Piece by piece, day by day, we filled in a picture of his home. He was still very reserved and traumatized, so the process took over a month. But we met in the safety of my office every day, and we figured it out. It was like putting together a puzzle. The saddest moment was when we drew his father. ‘You have to draw him laying down,’ the boy said. ‘I tried to get him to come with me, but he wouldn’t.’
When we eventually used the drawings to identify the boy’s hometown and find his mother, she confirmed our fears. The boy had disappeared after seeing his father get shot.”

(Juba, South Sudan)

(Source: animals-are-amazing, via brendamazing)

misty-tears:

awwww-cute:

Moment of bravery at the vet

THIS LITTLE MUNCHKIN OH LORDD

misty-tears:

awwww-cute:

Moment of bravery at the vet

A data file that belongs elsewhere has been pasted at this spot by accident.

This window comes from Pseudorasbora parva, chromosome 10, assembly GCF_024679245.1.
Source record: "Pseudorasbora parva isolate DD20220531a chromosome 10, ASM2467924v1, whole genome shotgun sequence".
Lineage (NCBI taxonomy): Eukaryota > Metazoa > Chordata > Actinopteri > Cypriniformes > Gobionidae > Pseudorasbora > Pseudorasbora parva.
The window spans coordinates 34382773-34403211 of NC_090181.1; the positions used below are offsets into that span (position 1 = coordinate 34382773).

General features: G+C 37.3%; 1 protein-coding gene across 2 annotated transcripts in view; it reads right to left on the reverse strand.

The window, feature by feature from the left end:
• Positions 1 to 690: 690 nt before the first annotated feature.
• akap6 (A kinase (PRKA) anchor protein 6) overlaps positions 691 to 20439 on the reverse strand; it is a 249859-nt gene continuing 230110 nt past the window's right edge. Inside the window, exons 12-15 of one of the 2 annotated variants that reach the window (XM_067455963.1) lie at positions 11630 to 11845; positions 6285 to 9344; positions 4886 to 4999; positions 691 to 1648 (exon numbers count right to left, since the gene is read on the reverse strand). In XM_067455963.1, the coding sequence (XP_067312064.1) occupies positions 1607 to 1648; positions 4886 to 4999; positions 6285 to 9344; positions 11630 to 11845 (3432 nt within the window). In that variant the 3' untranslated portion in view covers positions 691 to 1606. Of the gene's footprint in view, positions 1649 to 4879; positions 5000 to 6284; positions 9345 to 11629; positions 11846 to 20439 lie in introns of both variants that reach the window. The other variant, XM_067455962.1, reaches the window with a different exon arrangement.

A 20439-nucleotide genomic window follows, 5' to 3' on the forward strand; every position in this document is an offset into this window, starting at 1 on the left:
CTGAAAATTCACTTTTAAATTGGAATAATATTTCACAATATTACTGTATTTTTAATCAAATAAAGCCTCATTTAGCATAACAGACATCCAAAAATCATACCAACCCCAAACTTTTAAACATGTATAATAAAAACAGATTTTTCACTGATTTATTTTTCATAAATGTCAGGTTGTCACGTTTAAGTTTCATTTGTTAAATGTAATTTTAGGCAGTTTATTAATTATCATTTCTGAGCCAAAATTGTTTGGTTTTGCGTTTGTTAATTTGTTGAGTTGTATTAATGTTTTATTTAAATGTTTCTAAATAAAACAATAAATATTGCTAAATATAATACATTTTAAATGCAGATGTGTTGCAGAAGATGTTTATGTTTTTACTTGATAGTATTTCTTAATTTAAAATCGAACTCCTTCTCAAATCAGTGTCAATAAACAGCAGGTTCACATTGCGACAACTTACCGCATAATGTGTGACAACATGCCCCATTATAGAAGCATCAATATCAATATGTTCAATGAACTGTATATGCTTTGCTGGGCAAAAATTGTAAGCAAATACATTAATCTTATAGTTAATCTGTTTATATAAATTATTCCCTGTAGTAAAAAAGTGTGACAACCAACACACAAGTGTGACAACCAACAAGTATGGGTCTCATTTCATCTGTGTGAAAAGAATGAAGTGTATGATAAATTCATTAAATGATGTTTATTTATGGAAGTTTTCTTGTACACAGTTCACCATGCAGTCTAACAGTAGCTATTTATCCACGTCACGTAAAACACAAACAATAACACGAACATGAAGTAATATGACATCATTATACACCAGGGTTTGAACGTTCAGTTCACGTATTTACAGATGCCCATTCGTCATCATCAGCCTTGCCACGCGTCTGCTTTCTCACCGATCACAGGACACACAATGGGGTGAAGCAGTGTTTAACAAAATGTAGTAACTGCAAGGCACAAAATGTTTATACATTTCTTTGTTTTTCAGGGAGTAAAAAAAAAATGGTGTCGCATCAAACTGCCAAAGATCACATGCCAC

THIS LITTLE MUNCHKIN OH LORDD

(via raquelfromtelevisionrepair)

candidlycara:

My best friend though. 

jtotheizzoe:

All day. Every day.

(Source: thejanewaydirective)

forevercemetery:

if you’re thinking something nice about someone you should always say it

(Source: drakeboner, via inayatstar)

(via candidlycara)

lumos5001:

rawr0609:

garfeildlogan:

this thing w ferguson is making me wonder how many of the historical riots that happened in the 20th century they teach you about in school were actually ‘riots’ ??

I’m scared that in 40 years, I’m gonna have to tell my child what really happened because their textbooks will be full of lies

history is written by the victors

(via candidlycara)

humansofnewyork: